Promoted to lieutenant commander on 30 August 1933, John joined the battlecruiser HMS Renown in October 1933 and transferred to the aircraft carrier HMS Courageous as Staff Officer (Operations) for the Home Fleet in August 1934. During the Second Italo-Abyssinian War, he spent much of 1936 based in the western desert outside Alexandria. Promoted to commander on 31 December 1936, he was appointed to the Admiralty’s naval air division, where he was involved in discussions about the transfer of the Fleet Air Arm to the sole control of the Navy. He was posted to the cruiser HMS York on the America and West Indies Station as Second-in-Command in June 1939.


In December 1926, John joined the aircraft carrier HMS Hermes for flying duties on the China station during the conflict between the communists and Chiang Kai-shek’s nationalist armies. On returning from China he bought his own aeroplane, an open cockpit Avro Avian and took part in three Royal Aero Club King’s Cup Races. He was posted to the aircraft carrier HMS Furious in the Atlantic Fleet in April 1930, the battleship HMS Malaya in the Atlantic Fleet in January 1931 and then the cruiser HMS Exeter in the Home Fleet in December 1931.


Promoted to midshipman on 15 January 1921, John was posted to battleship HMS Centurion in the Mediterranean Fleet in February 1921 and then to the flagship of that fleet, HMS Iron Duke, in April 1922. He transferred to the destroyer HMS Spear in August 1922 and took part in operations during the Chanak Crisis later that year. He was promoted to sub-lieutenant on 30 January 1924. It was at this time that the future of naval aviation was being debated; the issue caught his imagination and during his qualifying exams at the RAF Flying Training School at Netheravon in 1925 (he gained first class certificates in gunnery and torpedo), he applied to train as a pilot in the Fleet Air Arm, then under the dual administration of the navy and Royal Air Force. Promoted to lieutenant on 30 August 1925, he gained his ‘wings’ in 1926 and from then on committed himself to the Fleet Air Arm, being attached to the Royal Air Force for a period of four years as a flying officer. In April 1926 he was posted to RAF Leuchars in Scotland.


Admiral of the Fleet Sir Caspar John GCB (22 March 1903 – 11 July 1984) was a senior Royal Navy officer who served as First Sea Lord from 1960 to 1963. He was a pioneer in the Fleet Air Arm and fought in the Second World War in a cruiser taking part in the Atlantic convoys, participating in the Norwegian campaign and transporting arms around the Cape of Good Hope to Egypt for use in the western desert campaign. His war service continued as Director-General of Naval Aircraft Production, as naval air attaché at the British embassy in Washington D.C. and then as Commanding Officer of two aircraft carriers. He went on to serve as First Sea Lord and Chief of the Naval Staff in the early 1960s. In that capacity he was primarily concerned with plans for the building of the new CVA-01 aircraft-carriers.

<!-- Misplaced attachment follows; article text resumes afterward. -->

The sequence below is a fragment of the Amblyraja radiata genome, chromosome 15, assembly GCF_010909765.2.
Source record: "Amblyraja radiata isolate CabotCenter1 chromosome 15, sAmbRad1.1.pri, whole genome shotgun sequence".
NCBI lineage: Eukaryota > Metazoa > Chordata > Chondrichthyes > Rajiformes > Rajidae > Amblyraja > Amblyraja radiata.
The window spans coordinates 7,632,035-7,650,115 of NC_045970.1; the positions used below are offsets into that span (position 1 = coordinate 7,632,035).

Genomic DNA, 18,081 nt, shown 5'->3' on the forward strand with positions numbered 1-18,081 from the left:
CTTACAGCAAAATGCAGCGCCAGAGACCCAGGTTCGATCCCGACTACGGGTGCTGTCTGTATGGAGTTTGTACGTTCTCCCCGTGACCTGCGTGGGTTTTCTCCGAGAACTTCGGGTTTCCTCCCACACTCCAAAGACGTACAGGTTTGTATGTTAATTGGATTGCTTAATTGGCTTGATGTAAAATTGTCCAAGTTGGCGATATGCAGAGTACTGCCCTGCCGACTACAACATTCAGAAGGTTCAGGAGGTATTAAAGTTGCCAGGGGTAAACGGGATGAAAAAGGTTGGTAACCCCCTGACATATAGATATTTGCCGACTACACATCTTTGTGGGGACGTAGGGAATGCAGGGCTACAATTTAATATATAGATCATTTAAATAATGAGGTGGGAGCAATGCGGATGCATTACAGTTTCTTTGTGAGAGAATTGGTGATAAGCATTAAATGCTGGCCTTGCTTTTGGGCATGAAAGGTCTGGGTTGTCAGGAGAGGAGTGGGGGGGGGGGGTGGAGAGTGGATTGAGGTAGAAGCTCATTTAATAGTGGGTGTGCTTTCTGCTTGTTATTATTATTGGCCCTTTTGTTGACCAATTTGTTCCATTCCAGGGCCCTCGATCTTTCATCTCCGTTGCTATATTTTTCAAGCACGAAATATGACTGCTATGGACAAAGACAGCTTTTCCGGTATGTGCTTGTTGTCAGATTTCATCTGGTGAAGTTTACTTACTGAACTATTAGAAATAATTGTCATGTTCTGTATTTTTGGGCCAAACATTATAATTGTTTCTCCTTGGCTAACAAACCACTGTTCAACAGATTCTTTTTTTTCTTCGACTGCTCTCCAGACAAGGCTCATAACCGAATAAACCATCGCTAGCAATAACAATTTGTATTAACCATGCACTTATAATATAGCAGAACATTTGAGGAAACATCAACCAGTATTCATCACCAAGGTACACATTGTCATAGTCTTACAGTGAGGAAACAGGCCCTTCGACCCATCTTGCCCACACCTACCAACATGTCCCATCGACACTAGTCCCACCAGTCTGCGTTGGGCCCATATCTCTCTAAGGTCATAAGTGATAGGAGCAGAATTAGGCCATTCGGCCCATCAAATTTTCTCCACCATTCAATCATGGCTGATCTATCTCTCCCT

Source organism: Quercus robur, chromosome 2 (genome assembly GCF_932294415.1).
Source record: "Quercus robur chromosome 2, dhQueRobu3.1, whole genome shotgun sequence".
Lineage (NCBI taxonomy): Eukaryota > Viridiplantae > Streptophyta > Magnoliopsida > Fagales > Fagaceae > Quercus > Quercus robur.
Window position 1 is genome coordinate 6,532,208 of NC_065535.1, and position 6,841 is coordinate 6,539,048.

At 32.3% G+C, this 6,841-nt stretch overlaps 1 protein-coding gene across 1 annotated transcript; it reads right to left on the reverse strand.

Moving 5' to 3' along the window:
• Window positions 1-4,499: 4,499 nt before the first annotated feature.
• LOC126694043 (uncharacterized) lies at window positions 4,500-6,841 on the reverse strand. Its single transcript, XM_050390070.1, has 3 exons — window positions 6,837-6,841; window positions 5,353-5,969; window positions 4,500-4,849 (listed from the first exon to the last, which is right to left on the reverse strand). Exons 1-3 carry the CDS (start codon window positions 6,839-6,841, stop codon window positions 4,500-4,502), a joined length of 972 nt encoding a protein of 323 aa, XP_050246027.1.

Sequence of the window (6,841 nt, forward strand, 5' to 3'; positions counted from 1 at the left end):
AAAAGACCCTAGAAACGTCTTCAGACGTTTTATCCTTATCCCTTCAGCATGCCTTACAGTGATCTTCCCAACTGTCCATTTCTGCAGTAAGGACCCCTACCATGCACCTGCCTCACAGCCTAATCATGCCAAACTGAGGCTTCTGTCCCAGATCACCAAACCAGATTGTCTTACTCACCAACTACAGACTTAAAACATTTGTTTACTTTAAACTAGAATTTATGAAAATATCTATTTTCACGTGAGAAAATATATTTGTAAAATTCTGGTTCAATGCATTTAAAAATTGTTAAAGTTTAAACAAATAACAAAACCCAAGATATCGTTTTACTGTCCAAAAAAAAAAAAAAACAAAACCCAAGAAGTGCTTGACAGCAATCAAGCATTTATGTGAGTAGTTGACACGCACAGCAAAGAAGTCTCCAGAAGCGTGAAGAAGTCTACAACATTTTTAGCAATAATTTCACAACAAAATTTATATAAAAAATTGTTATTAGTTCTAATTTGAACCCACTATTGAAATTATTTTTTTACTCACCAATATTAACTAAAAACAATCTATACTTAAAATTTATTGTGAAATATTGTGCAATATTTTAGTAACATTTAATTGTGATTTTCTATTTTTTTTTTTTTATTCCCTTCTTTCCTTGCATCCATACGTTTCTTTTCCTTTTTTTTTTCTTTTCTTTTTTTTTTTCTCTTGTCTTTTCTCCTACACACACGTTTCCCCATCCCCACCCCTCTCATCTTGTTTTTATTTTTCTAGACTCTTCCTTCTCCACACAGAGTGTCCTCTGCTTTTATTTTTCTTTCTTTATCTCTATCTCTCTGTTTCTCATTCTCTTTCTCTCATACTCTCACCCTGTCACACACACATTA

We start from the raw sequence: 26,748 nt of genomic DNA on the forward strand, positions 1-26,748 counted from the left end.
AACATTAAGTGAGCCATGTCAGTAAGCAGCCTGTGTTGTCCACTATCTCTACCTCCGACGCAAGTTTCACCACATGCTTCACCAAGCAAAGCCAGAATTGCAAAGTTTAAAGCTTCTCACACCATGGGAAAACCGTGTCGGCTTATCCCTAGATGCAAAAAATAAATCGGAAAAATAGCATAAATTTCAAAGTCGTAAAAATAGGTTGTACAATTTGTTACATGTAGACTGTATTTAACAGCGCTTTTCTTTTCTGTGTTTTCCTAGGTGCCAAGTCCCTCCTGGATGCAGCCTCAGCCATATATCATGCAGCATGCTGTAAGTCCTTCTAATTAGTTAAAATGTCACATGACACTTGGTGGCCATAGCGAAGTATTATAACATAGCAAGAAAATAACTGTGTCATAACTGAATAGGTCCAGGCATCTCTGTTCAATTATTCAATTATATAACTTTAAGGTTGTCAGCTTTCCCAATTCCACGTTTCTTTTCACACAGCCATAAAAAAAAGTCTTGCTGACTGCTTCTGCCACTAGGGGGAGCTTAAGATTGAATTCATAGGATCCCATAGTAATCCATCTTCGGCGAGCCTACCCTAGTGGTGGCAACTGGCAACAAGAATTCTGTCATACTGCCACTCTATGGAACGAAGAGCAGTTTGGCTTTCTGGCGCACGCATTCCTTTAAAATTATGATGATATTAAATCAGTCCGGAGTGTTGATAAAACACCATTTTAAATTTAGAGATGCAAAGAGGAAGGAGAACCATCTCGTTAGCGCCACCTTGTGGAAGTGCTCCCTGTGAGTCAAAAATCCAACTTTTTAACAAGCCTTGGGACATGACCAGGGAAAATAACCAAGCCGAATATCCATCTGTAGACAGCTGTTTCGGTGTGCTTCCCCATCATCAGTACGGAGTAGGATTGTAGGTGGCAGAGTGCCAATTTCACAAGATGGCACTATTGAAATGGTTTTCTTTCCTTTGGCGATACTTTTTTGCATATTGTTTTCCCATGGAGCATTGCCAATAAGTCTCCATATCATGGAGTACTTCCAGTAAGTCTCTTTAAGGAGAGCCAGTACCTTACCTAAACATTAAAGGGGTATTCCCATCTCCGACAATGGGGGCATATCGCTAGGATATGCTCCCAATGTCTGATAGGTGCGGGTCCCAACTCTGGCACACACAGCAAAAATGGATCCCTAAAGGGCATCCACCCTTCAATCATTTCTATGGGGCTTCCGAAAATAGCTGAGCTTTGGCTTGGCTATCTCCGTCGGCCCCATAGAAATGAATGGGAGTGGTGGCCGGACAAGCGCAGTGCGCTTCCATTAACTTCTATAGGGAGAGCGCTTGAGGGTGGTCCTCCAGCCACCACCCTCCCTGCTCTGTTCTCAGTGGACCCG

Born the second of the five sons of the artist Augustus John (1878–1961) and his first wife, Ida John (née Nettleship), John was raised with his siblings in an undisciplined manner, frequently dressing as ragamuffins, to such an extent that his maternal grandmother, Ada Nettleship, attempted to secure and raise them herself. At the age of nine, he went with his brothers to Dane Court preparatory school in Parkstone, Dorset. There he won the prize for the best gentleman in the school and a copy of Jane’s Fighting Ships, and it was this, together with a wish to seek a more orderly existence, that inspired him to join the Royal Navy. His father strenuously objected, but his stepmother helped persuade him to support his son. In 1916 he entered the Royal Naval College, Osborne on the Isle of Wight, at the age of thirteen. He transferred to the Royal Naval College, Dartmouth in 1917 and passed out eighty-third of a hundred in 1920. John is remembered at Dartmouth by the naming of the college’s theatre and lecture hall, the Caspar John Hall.